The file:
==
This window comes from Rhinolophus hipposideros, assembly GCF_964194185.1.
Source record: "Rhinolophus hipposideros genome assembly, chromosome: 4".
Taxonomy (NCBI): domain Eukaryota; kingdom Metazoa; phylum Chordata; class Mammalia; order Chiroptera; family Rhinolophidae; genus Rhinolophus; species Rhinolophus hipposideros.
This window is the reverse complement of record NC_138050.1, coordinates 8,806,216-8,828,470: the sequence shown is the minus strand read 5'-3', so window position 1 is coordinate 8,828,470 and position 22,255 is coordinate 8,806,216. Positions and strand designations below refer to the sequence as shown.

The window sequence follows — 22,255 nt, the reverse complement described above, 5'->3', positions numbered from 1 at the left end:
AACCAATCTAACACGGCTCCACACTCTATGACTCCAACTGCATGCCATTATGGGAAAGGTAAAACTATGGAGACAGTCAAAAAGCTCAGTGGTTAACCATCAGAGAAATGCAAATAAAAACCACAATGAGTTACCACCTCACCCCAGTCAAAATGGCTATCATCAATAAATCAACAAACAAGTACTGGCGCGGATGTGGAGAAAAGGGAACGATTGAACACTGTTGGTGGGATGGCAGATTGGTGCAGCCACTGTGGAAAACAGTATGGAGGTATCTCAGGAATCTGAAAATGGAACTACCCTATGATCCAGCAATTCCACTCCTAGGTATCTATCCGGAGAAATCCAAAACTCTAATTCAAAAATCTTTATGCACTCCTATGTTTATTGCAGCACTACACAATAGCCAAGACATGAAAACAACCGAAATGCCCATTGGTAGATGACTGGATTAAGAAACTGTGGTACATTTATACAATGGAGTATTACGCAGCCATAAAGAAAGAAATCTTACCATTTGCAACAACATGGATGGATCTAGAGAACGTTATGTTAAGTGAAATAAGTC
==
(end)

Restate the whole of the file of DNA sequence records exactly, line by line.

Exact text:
This window comes from Rhinolophus hipposideros, assembly GCF_964194185.1.
Source record: "Rhinolophus hipposideros genome assembly, chromosome: 4".
Taxonomy (NCBI): domain Eukaryota; kingdom Metazoa; phylum Chordata; class Mammalia; order Chiroptera; family Rhinolophidae; genus Rhinolophus; species Rhinolophus hipposideros.
This window is the reverse complement of record NC_138050.1, coordinates 8,806,216-8,828,470: the sequence shown is the minus strand read 5'-3', so window position 1 is coordinate 8,828,470 and position 22,255 is coordinate 8,806,216. Positions and strand designations below refer to the sequence as shown.

The window sequence follows — 22,255 nt, the reverse complement described above, 5'->3', positions numbered from 1 at the left end:
AACCAATCTAACACGGCTCCACACTCTATGACTCCAACTGCATGCCATTATGGGAAAGGTAAAACTATGGAGACAGTCAAAAAGCTCAGTGGTTAACCATCAGAGAAATGCAAATAAAAACCACAATGAGTTACCACCTCACCCCAGTCAAAATGGCTATCATCAATAAATCAACAAACAAGTACTGGCGCGGATGTGGAGAAAAGGGAACGATTGAACACTGTTGGTGGGATGGCAGATTGGTGCAGCCACTGTGGAAAACAGTATGGAGGTATCTCAGGAATCTGAAAATGGAACTACCCTATGATCCAGCAATTCCACTCCTAGGTATCTATCCGGAGAAATCCAAAACTCTAATTCAAAAATCTTTATGCACTCCTATGTTTATTGCAGCACTACACAATAGCCAAGACATGAAAACAACCGAAATGCCCATTGGTAGATGACTGGATTAAGAAACTGTGGTACATTTATACAATGGAGTATTACGCAGCCATAAAGAAAGAAATCTTACCATTTGCAACAACATGGATGGATCTAGAGAACGTTATGTTAAGTGAAATAAGTC